In a recent post, we discussed the disposition of loans that are exiting forbearance programs. In the Ginnie Mae programs, many loans bought out of pools have received modifications or other workouts, and then redelivered to Ginnie Mae pools. However, we have historically observed that there are more loans bought out than re-delivered, even considering the time needed for the workout. As it turns out, there are other market-based outlets for these loans, which is more evident at the issuer level than in aggregate.
Below find a chart of buyout and securitization activities within Ginnie Mae program for Lakeview, the third-largest Ginnie Mae servicer as of April 2022.
With the expiration of forbearance programs underway, there is an interesting question about how loans exiting these programs will perform once they are resecuritized. For Ginnie Mae programs, these are either loans that exit forbearance with a partial claim or receive a permanent mod under the various waterfall options in the FHA or VA programs. In our previous blogs, we have noted MOD and RG loans are becoming a significant portion of loans delivered to newly issued Ginnie Mae pools.
In a recent post, we mentioned that the 24-month timeline for the purchase of delinquent loans out of pools implied that this activity would not pick up until April 2020. However, some leading indicator of loan disposition was available through the release of trial modification data in the Borrower Assistance Plan (BAP) field released in the monthly Agency disclosures. Once loans have completed three months of successful payments in this plan, they are eligible to be purchased out for the commencement of a permanent modification, and eventual resecuritization.
A loan in trial modification plan (trial mod) can transit into the following state the next month:
The number of loans in these programs continues to grow, standing at 37,957 in February 2022, with a balance of about $8.3 billion, up from 9,911 and $2.1 billion in March 2021. The evolution of the disposition of loans is shown in the following chart:
Agency-based Metrics for Assessing the Resolution of Mortgage Forbearance and Delinquencies (Part II – The GSE’s)
In a recent post, we discussed the utility of secondary market indicators to track the progression of loans that are coming out of forbearance in Government programs. This short note looks at this progression in the conforming loan market.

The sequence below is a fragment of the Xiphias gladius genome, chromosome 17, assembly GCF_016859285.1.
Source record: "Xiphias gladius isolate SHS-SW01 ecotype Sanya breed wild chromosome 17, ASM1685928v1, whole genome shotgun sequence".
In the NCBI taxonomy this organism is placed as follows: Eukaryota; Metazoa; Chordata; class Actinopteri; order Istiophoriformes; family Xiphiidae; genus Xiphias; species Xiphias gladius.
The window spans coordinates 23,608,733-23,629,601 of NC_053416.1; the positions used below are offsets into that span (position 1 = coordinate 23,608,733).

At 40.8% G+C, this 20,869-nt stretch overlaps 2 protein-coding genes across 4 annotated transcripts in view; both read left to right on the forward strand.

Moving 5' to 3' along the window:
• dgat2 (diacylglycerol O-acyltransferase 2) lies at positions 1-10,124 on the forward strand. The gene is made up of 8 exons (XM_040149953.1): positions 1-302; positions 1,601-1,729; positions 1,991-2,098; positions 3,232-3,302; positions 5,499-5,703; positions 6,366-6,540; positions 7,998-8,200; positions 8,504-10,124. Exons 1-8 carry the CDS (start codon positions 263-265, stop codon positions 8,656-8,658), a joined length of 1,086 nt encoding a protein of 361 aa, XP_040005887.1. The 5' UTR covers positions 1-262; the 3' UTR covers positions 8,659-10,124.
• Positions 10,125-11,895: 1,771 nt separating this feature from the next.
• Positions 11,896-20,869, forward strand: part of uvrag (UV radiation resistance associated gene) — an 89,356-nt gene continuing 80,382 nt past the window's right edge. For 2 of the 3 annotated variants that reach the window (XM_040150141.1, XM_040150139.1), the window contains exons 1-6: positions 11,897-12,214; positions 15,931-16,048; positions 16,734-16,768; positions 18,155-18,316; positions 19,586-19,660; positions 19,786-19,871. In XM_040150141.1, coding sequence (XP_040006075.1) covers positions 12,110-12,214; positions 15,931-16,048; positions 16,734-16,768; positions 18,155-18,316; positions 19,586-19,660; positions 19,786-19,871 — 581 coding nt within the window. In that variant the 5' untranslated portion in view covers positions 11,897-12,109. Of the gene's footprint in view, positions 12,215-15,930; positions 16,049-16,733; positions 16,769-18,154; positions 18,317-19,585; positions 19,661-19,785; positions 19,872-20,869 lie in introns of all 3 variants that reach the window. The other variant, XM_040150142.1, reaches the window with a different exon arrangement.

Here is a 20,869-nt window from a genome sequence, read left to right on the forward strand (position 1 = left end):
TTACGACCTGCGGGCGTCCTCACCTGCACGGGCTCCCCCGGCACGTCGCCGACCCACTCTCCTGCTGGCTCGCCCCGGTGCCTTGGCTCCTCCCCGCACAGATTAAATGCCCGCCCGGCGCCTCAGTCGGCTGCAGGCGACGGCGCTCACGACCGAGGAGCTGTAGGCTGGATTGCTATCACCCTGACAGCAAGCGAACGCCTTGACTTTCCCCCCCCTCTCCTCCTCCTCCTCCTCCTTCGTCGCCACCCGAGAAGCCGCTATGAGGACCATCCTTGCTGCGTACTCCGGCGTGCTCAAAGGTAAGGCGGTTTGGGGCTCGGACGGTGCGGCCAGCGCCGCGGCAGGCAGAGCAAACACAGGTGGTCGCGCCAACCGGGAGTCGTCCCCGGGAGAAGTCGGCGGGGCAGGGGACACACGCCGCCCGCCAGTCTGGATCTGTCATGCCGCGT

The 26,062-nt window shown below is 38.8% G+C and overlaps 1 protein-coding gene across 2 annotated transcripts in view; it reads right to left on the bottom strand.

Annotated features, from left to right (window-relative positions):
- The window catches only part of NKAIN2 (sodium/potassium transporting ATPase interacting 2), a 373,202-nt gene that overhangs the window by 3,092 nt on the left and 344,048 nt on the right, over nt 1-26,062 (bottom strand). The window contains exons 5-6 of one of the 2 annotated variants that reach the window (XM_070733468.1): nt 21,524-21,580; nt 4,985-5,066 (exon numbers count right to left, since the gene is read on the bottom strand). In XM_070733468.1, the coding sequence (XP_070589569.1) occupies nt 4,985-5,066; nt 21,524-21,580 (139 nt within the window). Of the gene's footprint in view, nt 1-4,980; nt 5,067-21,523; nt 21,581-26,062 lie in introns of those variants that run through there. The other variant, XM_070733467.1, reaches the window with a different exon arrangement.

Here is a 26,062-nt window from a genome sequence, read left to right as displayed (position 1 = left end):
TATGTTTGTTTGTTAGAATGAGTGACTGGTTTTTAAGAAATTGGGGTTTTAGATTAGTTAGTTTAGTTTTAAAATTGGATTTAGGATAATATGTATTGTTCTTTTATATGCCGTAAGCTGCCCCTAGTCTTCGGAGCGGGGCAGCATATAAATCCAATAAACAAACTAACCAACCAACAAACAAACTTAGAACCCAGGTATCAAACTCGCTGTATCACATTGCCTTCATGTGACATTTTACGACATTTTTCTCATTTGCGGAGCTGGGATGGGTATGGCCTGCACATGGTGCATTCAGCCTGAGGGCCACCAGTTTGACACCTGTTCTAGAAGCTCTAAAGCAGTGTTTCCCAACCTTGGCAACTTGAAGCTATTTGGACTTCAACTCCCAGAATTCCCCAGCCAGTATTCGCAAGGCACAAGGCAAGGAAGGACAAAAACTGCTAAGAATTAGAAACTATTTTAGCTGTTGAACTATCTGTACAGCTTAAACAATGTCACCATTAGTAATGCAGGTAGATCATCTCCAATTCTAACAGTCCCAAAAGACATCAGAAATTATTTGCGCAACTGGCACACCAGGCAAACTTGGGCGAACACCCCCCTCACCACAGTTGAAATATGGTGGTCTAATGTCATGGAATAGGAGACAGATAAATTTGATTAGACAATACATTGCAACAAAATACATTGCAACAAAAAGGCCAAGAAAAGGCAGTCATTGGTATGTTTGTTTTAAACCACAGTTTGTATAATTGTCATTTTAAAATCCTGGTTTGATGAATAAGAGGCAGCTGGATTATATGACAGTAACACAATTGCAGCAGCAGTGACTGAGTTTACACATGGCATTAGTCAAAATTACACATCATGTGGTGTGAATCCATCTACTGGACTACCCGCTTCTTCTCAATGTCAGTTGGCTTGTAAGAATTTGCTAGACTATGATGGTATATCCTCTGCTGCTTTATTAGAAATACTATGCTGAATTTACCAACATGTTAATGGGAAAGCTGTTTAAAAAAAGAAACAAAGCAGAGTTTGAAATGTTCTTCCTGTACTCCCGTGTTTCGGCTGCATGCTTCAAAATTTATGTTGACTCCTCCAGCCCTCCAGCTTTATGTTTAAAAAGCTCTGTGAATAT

For the Ginnie Mae programs, issuers may buy loans out of pools after they are delinquent more than 90 days and begin a workout process that culminates in one of the options, including loan modification. The situation is quite a bit different for Fannie Mae and Freddie Mac. The main distinction is that on January 1, 2021, the GSEs extended their timeline for buying loans out of pools to 24 consecutive months of missed payments. As the Covid-19 pandemic began in March 2020, we expect to see buyouts being extended as much as to April and May this year.
However, we can obtain a view on future loan modifications through the trial mod flag in the borrower assistance plan field in the monthly disclosures the GSEs started to release in March, 2021. In order to obtain a permanent modification, borrowers must first successfully complete a three-month trial modification plan.
Below find the progression in the number of loans in such plans since March 2021:
Agency-based Metrics for Assessing the Resolution of Mortgage Forbearance and Delinquencies (Part I– Government Programs)
In a fine recent paper, the Federal Reserve Bank of Philadelphia “highlights the immediacy of the challenges facing mortgage servicers and policymakers” that arise from the resolution of mortgage forbearance and delinquencies. As of the time of writing, the Philly Fed stated that “some 2.73 million mortgages are either in forbearance or past due; about 0.78 million of those are in Coronavirus Aid, Relief, and Economic Security (CARES) Act forbearance plans”. In addition, “about 47 percent of loans in forbearance will expire in the first quarter of 2022; another 42 percent will expire in the second quarter”. They go on to discuss recent trends and provide data on income and demographics of these borrowers.